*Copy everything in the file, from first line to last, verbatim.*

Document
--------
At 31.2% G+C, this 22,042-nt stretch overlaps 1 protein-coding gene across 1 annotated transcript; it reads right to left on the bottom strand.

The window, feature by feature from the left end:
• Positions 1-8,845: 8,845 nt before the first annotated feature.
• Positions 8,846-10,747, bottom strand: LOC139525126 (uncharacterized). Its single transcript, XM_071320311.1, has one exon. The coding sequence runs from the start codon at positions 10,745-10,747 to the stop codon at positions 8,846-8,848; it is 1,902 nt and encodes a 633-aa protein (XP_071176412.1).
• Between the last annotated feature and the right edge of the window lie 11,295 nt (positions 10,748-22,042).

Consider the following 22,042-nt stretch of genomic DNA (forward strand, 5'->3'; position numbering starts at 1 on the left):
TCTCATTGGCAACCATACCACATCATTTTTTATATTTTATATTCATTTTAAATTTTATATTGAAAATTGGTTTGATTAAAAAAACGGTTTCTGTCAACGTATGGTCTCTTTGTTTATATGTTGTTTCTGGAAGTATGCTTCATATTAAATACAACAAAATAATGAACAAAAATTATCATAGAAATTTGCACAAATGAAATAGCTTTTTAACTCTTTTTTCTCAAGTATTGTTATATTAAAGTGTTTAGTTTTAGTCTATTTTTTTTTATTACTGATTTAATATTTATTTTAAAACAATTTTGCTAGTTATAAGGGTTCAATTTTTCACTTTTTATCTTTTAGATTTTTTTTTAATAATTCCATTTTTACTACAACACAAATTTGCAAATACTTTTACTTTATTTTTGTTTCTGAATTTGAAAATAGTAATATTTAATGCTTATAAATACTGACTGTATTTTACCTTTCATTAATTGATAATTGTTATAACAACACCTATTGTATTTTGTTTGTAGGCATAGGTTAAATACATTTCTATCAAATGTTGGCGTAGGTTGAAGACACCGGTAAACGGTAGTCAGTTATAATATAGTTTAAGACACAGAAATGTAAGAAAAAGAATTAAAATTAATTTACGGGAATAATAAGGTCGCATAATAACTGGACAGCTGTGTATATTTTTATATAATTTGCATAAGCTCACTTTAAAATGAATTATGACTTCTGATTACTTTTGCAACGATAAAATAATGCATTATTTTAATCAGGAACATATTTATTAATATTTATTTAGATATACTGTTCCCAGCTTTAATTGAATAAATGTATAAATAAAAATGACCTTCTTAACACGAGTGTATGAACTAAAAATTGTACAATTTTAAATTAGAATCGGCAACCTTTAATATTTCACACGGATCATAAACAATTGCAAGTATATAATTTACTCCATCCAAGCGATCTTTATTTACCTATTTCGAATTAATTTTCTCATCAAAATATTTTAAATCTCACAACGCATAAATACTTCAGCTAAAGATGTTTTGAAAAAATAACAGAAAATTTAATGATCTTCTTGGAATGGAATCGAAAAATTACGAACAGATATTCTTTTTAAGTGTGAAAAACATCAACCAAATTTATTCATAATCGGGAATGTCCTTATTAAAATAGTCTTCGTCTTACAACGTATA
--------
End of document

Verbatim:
At 31.2% G+C, this 22,042-nt stretch overlaps 1 protein-coding gene across 1 annotated transcript; it reads right to left on the bottom strand.

The window, feature by feature from the left end:
• Positions 1-8,845: 8,845 nt before the first annotated feature.
• Positions 8,846-10,747, bottom strand: LOC139525126 (uncharacterized). Its single transcript, XM_071320311.1, has one exon. The coding sequence runs from the start codon at positions 10,745-10,747 to the stop codon at positions 8,846-8,848; it is 1,902 nt and encodes a 633-aa protein (XP_071176412.1).
• Between the last annotated feature and the right edge of the window lie 11,295 nt (positions 10,748-22,042).

Consider the following 22,042-nt stretch of genomic DNA (forward strand, 5'->3'; position numbering starts at 1 on the left):
TCTCATTGGCAACCATACCACATCATTTTTTATATTTTATATTCATTTTAAATTTTATATTGAAAATTGGTTTGATTAAAAAAACGGTTTCTGTCAACGTATGGTCTCTTTGTTTATATGTTGTTTCTGGAAGTATGCTTCATATTAAATACAACAAAATAATGAACAAAAATTATCATAGAAATTTGCACAAATGAAATAGCTTTTTAACTCTTTTTTCTCAAGTATTGTTATATTAAAGTGTTTAGTTTTAGTCTATTTTTTTTTATTACTGATTTAATATTTATTTTAAAACAATTTTGCTAGTTATAAGGGTTCAATTTTTCACTTTTTATCTTTTAGATTTTTTTTTAATAATTCCATTTTTACTACAACACAAATTTGCAAATACTTTTACTTTATTTTTGTTTCTGAATTTGAAAATAGTAATATTTAATGCTTATAAATACTGACTGTATTTTACCTTTCATTAATTGATAATTGTTATAACAACACCTATTGTATTTTGTTTGTAGGCATAGGTTAAATACATTTCTATCAAATGTTGGCGTAGGTTGAAGACACCGGTAAACGGTAGTCAGTTATAATATAGTTTAAGACACAGAAATGTAAGAAAAAGAATTAAAATTAATTTACGGGAATAATAAGGTCGCATAATAACTGGACAGCTGTGTATATTTTTATATAATTTGCATAAGCTCACTTTAAAATGAATTATGACTTCTGATTACTTTTGCAACGATAAAATAATGCATTATTTTAATCAGGAACATATTTATTAATATTTATTTAGATATACTGTTCCCAGCTTTAATTGAATAAATGTATAAATAAAAATGACCTTCTTAACACGAGTGTATGAACTAAAAATTGTACAATTTTAAATTAGAATCGGCAACCTTTAATATTTCACACGGATCATAAACAATTGCAAGTATATAATTTACTCCATCCAAGCGATCTTTATTTACCTATTTCGAATTAATTTTCTCATCAAAATATTTTAAATCTCACAACGCATAAATACTTCAGCTAAAGATGTTTTGAAAAAATAACAGAAAATTTAATGATCTTCTTGGAATGGAATCGAAAAATTACGAACAGATATTCTTTTTAAGTGTGAAAAACATCAACCAAATTTATTCATAATCGGGAATGTCCTTATTAAAATAGTCTTCGTCTTACAACGTATA